The internationally renowned sanctuary for New Zealand native birds, native forest and New Zealand wildlife and marine reserve
What is Kapiti Island?
Kapiti Island is around 5km off the west coast of the southern North Island, just one hours drive north of Wellington. It is 10km long and around 2km wide and it covers 1,965 hectares.
The Island is a nature reserve – an area set aside for the protection of native plants and native birds, and where human influence is monitored and kept to a bare minimum.
As a nature reserve it remains the most protected of public lands, and today the sheer abundance and diversity of birdlife gives testimony to the decades of careful management, good planning and much hard work.
Having been lifted by earthquake, then eroded by climate and ocean the highest point, Tuteremoana, sits 521m above sea level.
For over a hundred years now Kapiti Island has been managed by the New Zealand Government in order to protect its flora and fauna.
Kapiti Island stands as ‘one of the jewels in the crown of New Zealand’s conservation estate’ as it provides the necessary ‘pest and predator’ free environment for many of New Zealand’s most endangered bird species.
But Kapiti is more than a ‘conservation island’.
For over eight hundred years people also have lived on this island, and their history survives today through the stories and legends told by their ancestors, and through historical sites and artefacts.
Many tribal groups have left their marks on Kapiti Island during a long and colourful history. For instance, from here the famous chief Te Rauparaha controlled his middle NZ empire between 1830s and 1860s.
Over the last 150 years, Kapiti Island has been home to some five waves of particular European interest. First came the explorers, including Captain James Cook who named Kapiti “Entry Island” because of its proximity to Cook Strait.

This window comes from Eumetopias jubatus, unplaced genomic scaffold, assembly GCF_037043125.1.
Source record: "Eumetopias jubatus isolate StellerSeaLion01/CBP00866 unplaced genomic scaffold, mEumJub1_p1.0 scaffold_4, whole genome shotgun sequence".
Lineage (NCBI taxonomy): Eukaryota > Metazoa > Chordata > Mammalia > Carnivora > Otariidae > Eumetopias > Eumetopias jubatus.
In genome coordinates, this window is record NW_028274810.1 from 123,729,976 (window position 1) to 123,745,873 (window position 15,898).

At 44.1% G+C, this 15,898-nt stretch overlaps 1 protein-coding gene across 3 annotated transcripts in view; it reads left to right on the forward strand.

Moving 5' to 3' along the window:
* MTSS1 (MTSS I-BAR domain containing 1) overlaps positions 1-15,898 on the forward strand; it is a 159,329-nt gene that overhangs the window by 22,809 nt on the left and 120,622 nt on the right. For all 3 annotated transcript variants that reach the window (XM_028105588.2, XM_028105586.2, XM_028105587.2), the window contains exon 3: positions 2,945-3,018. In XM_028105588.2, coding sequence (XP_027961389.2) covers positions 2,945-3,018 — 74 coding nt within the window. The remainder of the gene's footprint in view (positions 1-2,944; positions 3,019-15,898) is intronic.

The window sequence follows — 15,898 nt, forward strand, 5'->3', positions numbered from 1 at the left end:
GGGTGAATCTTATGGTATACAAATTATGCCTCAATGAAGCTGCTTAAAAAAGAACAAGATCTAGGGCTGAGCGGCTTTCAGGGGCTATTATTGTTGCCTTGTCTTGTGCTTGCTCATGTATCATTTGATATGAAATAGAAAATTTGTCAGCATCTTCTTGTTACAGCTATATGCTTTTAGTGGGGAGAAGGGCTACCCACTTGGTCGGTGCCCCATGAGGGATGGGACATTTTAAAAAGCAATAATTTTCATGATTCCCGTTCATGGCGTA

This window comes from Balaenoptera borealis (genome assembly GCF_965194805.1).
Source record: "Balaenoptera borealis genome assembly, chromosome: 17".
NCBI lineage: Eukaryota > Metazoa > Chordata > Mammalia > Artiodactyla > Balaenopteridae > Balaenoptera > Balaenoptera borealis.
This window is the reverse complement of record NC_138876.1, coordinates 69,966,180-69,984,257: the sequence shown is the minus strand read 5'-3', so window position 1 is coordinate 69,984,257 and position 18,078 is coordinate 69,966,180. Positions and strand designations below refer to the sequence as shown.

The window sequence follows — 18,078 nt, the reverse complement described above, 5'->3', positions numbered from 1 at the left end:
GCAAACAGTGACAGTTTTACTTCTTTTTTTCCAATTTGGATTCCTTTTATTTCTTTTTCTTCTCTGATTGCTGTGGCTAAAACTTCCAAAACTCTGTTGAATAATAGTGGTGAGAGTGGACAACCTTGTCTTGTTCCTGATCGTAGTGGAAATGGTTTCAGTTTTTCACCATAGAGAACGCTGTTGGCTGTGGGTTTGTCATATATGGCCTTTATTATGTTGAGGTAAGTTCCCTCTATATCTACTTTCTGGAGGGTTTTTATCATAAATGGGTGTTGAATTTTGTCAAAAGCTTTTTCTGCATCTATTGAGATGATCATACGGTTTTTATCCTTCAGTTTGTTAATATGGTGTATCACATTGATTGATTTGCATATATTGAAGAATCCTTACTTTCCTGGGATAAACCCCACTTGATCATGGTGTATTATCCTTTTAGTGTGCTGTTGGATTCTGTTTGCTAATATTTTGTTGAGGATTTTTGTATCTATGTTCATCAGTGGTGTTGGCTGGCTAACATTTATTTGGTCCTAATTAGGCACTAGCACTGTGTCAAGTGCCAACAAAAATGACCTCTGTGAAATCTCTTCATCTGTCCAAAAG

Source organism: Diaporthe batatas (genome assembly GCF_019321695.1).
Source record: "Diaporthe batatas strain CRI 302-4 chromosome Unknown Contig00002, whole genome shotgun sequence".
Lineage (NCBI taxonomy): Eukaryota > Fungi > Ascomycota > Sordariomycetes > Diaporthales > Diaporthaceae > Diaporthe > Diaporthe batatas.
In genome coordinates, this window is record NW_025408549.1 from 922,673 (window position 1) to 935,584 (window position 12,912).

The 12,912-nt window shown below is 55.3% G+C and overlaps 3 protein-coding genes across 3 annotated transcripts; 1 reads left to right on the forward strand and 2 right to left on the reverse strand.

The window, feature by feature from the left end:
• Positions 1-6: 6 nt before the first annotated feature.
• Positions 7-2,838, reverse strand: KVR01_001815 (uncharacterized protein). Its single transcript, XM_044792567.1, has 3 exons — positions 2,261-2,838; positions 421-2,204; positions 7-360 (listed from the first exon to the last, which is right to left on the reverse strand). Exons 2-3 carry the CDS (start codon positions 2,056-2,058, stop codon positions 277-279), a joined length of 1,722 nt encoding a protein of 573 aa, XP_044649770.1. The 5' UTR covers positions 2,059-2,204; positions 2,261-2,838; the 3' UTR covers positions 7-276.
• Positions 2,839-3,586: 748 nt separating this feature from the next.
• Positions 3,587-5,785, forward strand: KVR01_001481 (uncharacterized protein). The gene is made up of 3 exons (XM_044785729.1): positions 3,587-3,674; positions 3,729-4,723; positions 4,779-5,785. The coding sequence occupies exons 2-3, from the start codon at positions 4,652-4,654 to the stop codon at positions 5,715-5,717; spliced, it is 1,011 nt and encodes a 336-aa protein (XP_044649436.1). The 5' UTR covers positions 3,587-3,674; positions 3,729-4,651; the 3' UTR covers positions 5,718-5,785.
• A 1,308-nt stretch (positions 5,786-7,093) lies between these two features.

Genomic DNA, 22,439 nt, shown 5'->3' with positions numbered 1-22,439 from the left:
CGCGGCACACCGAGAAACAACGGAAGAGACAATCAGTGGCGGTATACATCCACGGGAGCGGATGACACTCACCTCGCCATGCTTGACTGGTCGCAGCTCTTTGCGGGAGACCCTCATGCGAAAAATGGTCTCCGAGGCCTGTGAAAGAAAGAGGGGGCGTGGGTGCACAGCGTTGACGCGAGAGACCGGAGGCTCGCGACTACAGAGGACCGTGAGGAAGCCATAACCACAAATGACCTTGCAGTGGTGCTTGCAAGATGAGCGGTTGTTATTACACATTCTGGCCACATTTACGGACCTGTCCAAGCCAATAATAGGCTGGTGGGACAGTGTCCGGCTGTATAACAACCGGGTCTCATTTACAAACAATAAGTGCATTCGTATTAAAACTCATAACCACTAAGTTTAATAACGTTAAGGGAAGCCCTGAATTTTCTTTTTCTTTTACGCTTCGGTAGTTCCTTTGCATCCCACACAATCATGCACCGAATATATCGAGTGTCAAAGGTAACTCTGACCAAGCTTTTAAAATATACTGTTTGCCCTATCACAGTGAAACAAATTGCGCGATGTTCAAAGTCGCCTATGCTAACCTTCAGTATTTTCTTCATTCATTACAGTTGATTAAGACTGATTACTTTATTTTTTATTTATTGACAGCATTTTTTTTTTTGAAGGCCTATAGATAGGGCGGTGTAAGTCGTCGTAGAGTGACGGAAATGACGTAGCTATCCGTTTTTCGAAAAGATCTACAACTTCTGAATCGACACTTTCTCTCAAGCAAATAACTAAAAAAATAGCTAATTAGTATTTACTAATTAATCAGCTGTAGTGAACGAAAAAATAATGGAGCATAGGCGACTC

Then came the foreign trading ships which affected the balance of power: They were encouraged to the Island by signal fires on top of the hills.
Soon after came commercial whalers, with some 2000 people living on Kapiti Island, including Australian and American whalers using their ‘long boats’ to chase the whales.
They processed the meat in large ‘blubber pots’ (some of which still remain on the Island).
In 1897 New Zealand’s Prime Minister Richard Seddon introduced a bill to Parliament in order to acquire Kapiti Island ‘to conserve the flora and fauna of the Island’ (as already the diversity and abundance of native species was recognised).
Of the total 1965 hectares, the local tangata whenua (Māori people of the land) together kept 13 hectares around Waiorua Bay, and this is where the Lodge is today. Otherwise (now for over 100 years), Kapiti Island has been managed exclusively as a wildlife sanctuary.
Until recently, the entire Island was totally ‘pest and predator free’ for decades. in 2009 Kapiti Island Nature Tours and Kaitiaki o Kapiti Trust supported the Department of Conservation’s stoat eradication programme to once again return Kapiti Island to its former preditor-free status.
The difference this makes to the plant and animal life (and especially the birdlife) is huge.
As a world-renowned bird sanctuary, and as a result of years of conservation efforts, Kapiti Island is blessed with an abundance of native and endangered species like Little Spotted Kiwi, Takahe, and the cheeky Kaka who have not survived so well on the mainland.
Kapiti is one of the oldest and most secure publically accessible nature reserves in the world. Free of all introduced pests and predators, visitors can expect to see many endemic bird species that are already extinct on the mainland.
- Little Spotted Kiwi (if you stay overnight)
- Tieke (Saddleback)
- Hihi (Stitchbird)
- Ruru (Morepork)
- Korimako (Bellbird)
- Toutouwai (North Island Robin)
- Popokatea (Whitehead)
- Piwakawaka (Fantail)
The Kapiti Marine Reserve links the Kapiti Island Nature Reserve and the Waikanae Estuary Scientific Reserve on the adjacent mainland shore to form a rare and special part of New Zealand.
Two areas of sea either side of Kapiti Island make up the marine reserve, where all marine life, habitat, objects and structures are protected. This nationally significant recreation, education, ecological and scientific resource contains some of the finest underwater scenery in the greater Wellington region.
Today, Kapiti Island, Waikanae Estuary and the marine reserve in between create a very rare continuum of protected land, sea and estuary habitats.
The island is known as a sanctuary for Kiwi, Kaka, Takahe, and Saddleback and the estuary is a feeding ground for birds and a nursery for a variety of fish. With these two reserves linked by a marine reserve, animals that move between shore, sea and river habitats get special protection.
Shags, terns, gulls and penguins roost and breed on land but rely on the sea for food. Native freshwater fish, such as whitebait, lay their eggs in estuarine waters and the young fish are swept out to sea before returning to swim up streams where they mature.